I was one of 14 students selected to participate in the inaugural cohort of Civic Digital Fellows. With a 6% acceptance rate, the cohort brought top students to D.C. to work on modernizing government technology and hacking the bureaucracy. I served as a Product & Design Intern at the U.S. Census Bureau, where I was tasked with redesigning an existing web application. On this project, I was lucky enough to work directly under the Chief Data Officer, as well as several other executive directors.
User Research + Data Analytics
Given a wide project scope and little direction, I decided to begin the process of redesigning My Congressional District with user research.
This took the form of:
Delving into Adobe Analytics for the first-time, I created custom reports and analyzed the data to reveal more about our users.
User research combined with analysis on the data worked to inform the following design decisions:
We founds that many users who came to the site didn't know their congressional districts, so an interface to geocode location to congressional district was a major improvement.
We found that our users were looking for more context surrounding the data that was presented to them. What do the categories mean? How can I compare data?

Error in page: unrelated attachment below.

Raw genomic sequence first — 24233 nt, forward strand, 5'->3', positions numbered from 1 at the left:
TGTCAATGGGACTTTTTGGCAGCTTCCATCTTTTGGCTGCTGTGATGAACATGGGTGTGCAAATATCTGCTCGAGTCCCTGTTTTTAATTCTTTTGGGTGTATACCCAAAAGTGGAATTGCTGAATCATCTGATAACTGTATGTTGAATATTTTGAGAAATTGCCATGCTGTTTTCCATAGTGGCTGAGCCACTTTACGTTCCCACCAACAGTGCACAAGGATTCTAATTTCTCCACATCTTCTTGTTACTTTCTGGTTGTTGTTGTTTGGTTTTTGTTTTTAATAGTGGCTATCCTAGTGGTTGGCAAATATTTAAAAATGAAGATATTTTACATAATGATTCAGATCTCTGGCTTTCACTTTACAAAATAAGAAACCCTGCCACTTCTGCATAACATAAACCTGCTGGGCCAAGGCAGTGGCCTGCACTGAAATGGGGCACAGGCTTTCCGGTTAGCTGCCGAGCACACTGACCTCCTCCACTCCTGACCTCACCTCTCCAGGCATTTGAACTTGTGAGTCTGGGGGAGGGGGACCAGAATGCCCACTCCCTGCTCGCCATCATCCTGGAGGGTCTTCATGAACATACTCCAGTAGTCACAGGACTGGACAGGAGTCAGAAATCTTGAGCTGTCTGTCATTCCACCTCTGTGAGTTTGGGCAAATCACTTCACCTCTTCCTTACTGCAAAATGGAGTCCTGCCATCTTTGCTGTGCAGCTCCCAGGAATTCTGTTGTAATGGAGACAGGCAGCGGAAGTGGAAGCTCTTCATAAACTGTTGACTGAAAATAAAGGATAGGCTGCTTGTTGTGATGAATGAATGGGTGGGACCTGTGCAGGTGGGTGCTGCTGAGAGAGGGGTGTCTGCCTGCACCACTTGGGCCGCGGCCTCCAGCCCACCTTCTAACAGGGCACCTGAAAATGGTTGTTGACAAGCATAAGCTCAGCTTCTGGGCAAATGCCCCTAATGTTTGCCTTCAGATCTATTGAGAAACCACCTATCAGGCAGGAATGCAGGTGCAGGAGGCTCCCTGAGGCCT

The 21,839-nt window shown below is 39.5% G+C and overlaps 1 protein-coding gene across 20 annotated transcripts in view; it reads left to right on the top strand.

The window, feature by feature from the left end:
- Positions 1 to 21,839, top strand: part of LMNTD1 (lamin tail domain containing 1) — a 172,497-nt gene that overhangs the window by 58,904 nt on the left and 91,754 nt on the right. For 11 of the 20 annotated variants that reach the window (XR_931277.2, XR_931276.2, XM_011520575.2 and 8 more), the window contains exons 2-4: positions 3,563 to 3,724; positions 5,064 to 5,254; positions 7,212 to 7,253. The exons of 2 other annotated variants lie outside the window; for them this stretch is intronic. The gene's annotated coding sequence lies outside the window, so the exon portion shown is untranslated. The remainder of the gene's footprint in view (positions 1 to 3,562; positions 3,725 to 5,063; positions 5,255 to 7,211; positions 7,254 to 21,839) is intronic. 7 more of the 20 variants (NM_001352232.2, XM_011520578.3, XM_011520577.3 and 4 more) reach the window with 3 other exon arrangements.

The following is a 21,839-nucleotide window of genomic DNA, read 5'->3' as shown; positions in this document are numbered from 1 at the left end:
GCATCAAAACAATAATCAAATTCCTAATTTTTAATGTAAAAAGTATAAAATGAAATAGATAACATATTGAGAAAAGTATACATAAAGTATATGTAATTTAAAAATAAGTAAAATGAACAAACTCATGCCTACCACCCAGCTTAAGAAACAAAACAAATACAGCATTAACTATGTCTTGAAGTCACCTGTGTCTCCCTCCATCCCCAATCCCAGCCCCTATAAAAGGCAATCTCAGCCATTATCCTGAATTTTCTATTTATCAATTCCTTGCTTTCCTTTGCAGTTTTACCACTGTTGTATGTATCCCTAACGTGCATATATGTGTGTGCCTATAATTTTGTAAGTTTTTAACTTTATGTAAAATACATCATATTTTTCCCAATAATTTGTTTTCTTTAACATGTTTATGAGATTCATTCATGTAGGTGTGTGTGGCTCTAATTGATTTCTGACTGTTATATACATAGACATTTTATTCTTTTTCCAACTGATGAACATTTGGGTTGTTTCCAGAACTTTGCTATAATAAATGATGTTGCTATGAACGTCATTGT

Translating these design decisions into design solutions came about through several stages low-level wireframes and user flows.
Finally, wireframes were transitioned into high level mock-ups. Using my own visual design skills, internal design standards from census, the new version of My Congressional District was re-imagined.
First, for mobile:
Second, for web:
While the developed version on census.gov isn't yet avaliable, the impact is still measurable. User feedback on the high-level mock-ups revealed that the interface was more intuative and easier to navigate and the data was more easily accessible. Following the completion of my fellowship, I was given the opportunity to stay on with Census. I'm currently working on as a UX Design Consultant on developing the Partnerships Website and open-sourcing the Opportunity Project.